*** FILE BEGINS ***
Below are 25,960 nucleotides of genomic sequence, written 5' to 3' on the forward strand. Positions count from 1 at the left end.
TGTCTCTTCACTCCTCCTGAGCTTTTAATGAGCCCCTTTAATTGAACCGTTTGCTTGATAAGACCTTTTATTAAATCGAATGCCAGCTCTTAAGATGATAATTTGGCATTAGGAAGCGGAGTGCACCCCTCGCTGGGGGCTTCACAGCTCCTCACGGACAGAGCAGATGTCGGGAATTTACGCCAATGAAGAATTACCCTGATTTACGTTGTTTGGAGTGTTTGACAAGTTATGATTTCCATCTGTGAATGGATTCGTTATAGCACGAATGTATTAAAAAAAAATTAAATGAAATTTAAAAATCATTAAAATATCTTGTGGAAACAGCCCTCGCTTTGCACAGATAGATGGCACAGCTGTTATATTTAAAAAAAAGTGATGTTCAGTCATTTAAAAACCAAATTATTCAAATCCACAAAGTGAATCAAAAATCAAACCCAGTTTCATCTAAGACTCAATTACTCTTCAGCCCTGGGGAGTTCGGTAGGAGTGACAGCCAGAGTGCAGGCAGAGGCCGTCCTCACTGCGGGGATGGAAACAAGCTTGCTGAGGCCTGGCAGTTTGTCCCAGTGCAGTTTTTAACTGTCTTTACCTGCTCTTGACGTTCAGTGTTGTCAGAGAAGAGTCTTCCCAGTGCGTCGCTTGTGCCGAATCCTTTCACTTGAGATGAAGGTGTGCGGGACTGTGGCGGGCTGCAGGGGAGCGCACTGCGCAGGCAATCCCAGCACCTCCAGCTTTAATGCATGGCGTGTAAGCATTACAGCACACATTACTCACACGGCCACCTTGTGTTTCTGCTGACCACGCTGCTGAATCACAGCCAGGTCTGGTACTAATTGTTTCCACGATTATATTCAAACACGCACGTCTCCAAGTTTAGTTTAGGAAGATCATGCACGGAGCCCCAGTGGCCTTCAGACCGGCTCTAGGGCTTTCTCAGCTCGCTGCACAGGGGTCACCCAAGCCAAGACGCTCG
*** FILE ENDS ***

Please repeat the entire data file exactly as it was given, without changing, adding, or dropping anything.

Below are 25,960 nucleotides of genomic sequence, written 5' to 3' on the forward strand. Positions count from 1 at the left end.
TGTCTCTTCACTCCTCCTGAGCTTTTAATGAGCCCCTTTAATTGAACCGTTTGCTTGATAAGACCTTTTATTAAATCGAATGCCAGCTCTTAAGATGATAATTTGGCATTAGGAAGCGGAGTGCACCCCTCGCTGGGGGCTTCACAGCTCCTCACGGACAGAGCAGATGTCGGGAATTTACGCCAATGAAGAATTACCCTGATTTACGTTGTTTGGAGTGTTTGACAAGTTATGATTTCCATCTGTGAATGGATTCGTTATAGCACGAATGTATTAAAAAAAAATTAAATGAAATTTAAAAATCATTAAAATATCTTGTGGAAACAGCCCTCGCTTTGCACAGATAGATGGCACAGCTGTTATATTTAAAAAAAAGTGATGTTCAGTCATTTAAAAACCAAATTATTCAAATCCACAAAGTGAATCAAAAATCAAACCCAGTTTCATCTAAGACTCAATTACTCTTCAGCCCTGGGGAGTTCGGTAGGAGTGACAGCCAGAGTGCAGGCAGAGGCCGTCCTCACTGCGGGGATGGAAACAAGCTTGCTGAGGCCTGGCAGTTTGTCCCAGTGCAGTTTTTAACTGTCTTTACCTGCTCTTGACGTTCAGTGTTGTCAGAGAAGAGTCTTCCCAGTGCGTCGCTTGTGCCGAATCCTTTCACTTGAGATGAAGGTGTGCGGGACTGTGGCGGGCTGCAGGGGAGCGCACTGCGCAGGCAATCCCAGCACCTCCAGCTTTAATGCATGGCGTGTAAGCATTACAGCACACATTACTCACACGGCCACCTTGTGTTTCTGCTGACCACGCTGCTGAATCACAGCCAGGTCTGGTACTAATTGTTTCCACGATTATATTCAAACACGCACGTCTCCAAGTTTAGTTTAGGAAGATCATGCACGGAGCCCCAGTGGCCTTCAGACCGGCTCTAGGGCTTTCTCAGCTCGCTGCACAGGGGTCACCCAAGCCAAGACGCTCG